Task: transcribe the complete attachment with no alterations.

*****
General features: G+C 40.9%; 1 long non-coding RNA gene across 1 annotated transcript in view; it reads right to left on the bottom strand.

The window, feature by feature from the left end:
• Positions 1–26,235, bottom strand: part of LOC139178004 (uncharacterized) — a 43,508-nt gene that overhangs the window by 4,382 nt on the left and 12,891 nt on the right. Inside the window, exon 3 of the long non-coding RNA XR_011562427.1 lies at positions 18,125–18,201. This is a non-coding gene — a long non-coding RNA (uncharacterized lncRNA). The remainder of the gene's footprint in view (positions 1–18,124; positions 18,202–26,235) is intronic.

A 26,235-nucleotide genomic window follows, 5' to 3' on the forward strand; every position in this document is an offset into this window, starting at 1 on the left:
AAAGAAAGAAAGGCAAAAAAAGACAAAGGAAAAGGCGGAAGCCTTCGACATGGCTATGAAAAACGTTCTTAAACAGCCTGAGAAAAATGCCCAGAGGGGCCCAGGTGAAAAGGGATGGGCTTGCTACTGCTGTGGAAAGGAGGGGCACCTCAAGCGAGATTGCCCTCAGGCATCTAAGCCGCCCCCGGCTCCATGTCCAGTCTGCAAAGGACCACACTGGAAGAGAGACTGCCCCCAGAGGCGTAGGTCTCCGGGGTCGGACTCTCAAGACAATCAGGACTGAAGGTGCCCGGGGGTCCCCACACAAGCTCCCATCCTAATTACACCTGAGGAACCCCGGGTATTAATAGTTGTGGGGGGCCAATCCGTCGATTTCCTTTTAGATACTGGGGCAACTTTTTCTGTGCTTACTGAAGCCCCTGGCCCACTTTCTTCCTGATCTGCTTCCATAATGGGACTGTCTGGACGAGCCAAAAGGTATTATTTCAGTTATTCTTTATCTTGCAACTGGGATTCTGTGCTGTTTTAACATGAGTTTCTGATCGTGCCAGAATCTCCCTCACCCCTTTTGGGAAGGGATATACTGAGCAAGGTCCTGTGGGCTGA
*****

General features: G+C 40.9%; 1 long non-coding RNA gene across 1 annotated transcript in view; it reads right to left on the bottom strand.

The window, feature by feature from the left end:
• Positions 1–26,235, bottom strand: part of LOC139178004 (uncharacterized) — a 43,508-nt gene that overhangs the window by 4,382 nt on the left and 12,891 nt on the right. Inside the window, exon 3 of the long non-coding RNA XR_011562427.1 lies at positions 18,125–18,201. This is a non-coding gene — a long non-coding RNA (uncharacterized lncRNA). The remainder of the gene's footprint in view (positions 1–18,124; positions 18,202–26,235) is intronic.

A 26,235-nucleotide genomic window follows, 5' to 3' on the forward strand; every position in this document is an offset into this window, starting at 1 on the left:
AAAGAAAGAAAGGCAAAAAAAGACAAAGGAAAAGGCGGAAGCCTTCGACATGGCTATGAAAAACGTTCTTAAACAGCCTGAGAAAAATGCCCAGAGGGGCCCAGGTGAAAAGGGATGGGCTTGCTACTGCTGTGGAAAGGAGGGGCACCTCAAGCGAGATTGCCCTCAGGCATCTAAGCCGCCCCCGGCTCCATGTCCAGTCTGCAAAGGACCACACTGGAAGAGAGACTGCCCCCAGAGGCGTAGGTCTCCGGGGTCGGACTCTCAAGACAATCAGGACTGAAGGTGCCCGGGGGTCCCCACACAAGCTCCCATCCTAATTACACCTGAGGAACCCCGGGTATTAATAGTTGTGGGGGGCCAATCCGTCGATTTCCTTTTAGATACTGGGGCAACTTTTTCTGTGCTTACTGAAGCCCCTGGCCCACTTTCTTCCTGATCTGCTTCCATAATGGGACTGTCTGGACGAGCCAAAAGGTATTATTTCAGTTATTCTTTATCTTGCAACTGGGATTCTGTGCTGTTTTAACATGAGTTTCTGATCGTGCCAGAATCTCCCTCACCCCTTTTGGGAAGGGATATACTGAGCAAGGTCCTGTGGGCTGA